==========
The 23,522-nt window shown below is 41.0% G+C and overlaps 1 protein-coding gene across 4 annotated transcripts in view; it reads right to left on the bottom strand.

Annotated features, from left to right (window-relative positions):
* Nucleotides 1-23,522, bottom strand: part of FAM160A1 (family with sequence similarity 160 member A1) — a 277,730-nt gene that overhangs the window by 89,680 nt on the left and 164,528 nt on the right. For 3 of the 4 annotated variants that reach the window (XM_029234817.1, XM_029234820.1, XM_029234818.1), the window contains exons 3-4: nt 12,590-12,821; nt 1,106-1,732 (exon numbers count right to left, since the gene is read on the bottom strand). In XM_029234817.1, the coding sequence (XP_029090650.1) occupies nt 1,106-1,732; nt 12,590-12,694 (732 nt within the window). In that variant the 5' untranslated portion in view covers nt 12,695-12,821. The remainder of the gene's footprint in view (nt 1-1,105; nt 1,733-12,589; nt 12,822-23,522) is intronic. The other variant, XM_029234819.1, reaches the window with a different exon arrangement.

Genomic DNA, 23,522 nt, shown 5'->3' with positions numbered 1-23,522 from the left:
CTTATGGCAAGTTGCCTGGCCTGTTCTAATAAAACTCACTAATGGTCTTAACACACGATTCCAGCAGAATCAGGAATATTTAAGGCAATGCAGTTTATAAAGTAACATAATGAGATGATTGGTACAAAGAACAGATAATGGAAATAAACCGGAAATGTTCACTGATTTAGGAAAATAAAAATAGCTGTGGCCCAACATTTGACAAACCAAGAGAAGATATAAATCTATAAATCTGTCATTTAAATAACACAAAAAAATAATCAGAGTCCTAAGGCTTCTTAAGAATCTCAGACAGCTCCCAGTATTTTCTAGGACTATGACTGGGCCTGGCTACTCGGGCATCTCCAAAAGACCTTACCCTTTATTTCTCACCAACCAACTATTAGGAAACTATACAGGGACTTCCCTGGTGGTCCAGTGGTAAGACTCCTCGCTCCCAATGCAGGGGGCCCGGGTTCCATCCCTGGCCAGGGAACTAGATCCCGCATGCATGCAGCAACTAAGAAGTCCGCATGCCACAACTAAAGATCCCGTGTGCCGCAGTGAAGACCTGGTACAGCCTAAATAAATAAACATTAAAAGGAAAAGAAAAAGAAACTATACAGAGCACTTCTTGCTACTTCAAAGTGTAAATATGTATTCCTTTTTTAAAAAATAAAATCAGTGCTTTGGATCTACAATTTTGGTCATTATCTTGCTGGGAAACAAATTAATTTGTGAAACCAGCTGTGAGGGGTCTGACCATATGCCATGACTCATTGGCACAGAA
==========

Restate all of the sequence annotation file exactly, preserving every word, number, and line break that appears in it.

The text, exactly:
The 23,522-nt window shown below is 41.0% G+C and overlaps 1 protein-coding gene across 4 annotated transcripts in view; it reads right to left on the bottom strand.

Annotated features, from left to right (window-relative positions):
* Nucleotides 1-23,522, bottom strand: part of FAM160A1 (family with sequence similarity 160 member A1) — a 277,730-nt gene that overhangs the window by 89,680 nt on the left and 164,528 nt on the right. For 3 of the 4 annotated variants that reach the window (XM_029234817.1, XM_029234820.1, XM_029234818.1), the window contains exons 3-4: nt 12,590-12,821; nt 1,106-1,732 (exon numbers count right to left, since the gene is read on the bottom strand). In XM_029234817.1, the coding sequence (XP_029090650.1) occupies nt 1,106-1,732; nt 12,590-12,694 (732 nt within the window). In that variant the 5' untranslated portion in view covers nt 12,695-12,821. The remainder of the gene's footprint in view (nt 1-1,105; nt 1,733-12,589; nt 12,822-23,522) is intronic. The other variant, XM_029234819.1, reaches the window with a different exon arrangement.

Genomic DNA, 23,522 nt, shown 5'->3' with positions numbered 1-23,522 from the left:
CTTATGGCAAGTTGCCTGGCCTGTTCTAATAAAACTCACTAATGGTCTTAACACACGATTCCAGCAGAATCAGGAATATTTAAGGCAATGCAGTTTATAAAGTAACATAATGAGATGATTGGTACAAAGAACAGATAATGGAAATAAACCGGAAATGTTCACTGATTTAGGAAAATAAAAATAGCTGTGGCCCAACATTTGACAAACCAAGAGAAGATATAAATCTATAAATCTGTCATTTAAATAACACAAAAAAATAATCAGAGTCCTAAGGCTTCTTAAGAATCTCAGACAGCTCCCAGTATTTTCTAGGACTATGACTGGGCCTGGCTACTCGGGCATCTCCAAAAGACCTTACCCTTTATTTCTCACCAACCAACTATTAGGAAACTATACAGGGACTTCCCTGGTGGTCCAGTGGTAAGACTCCTCGCTCCCAATGCAGGGGGCCCGGGTTCCATCCCTGGCCAGGGAACTAGATCCCGCATGCATGCAGCAACTAAGAAGTCCGCATGCCACAACTAAAGATCCCGTGTGCCGCAGTGAAGACCTGGTACAGCCTAAATAAATAAACATTAAAAGGAAAAGAAAAAGAAACTATACAGAGCACTTCTTGCTACTTCAAAGTGTAAATATGTATTCCTTTTTTAAAAAATAAAATCAGTGCTTTGGATCTACAATTTTGGTCATTATCTTGCTGGGAAACAAATTAATTTGTGAAACCAGCTGTGAGGGGTCTGACCATATGCCATGACTCATTGGCACAGAA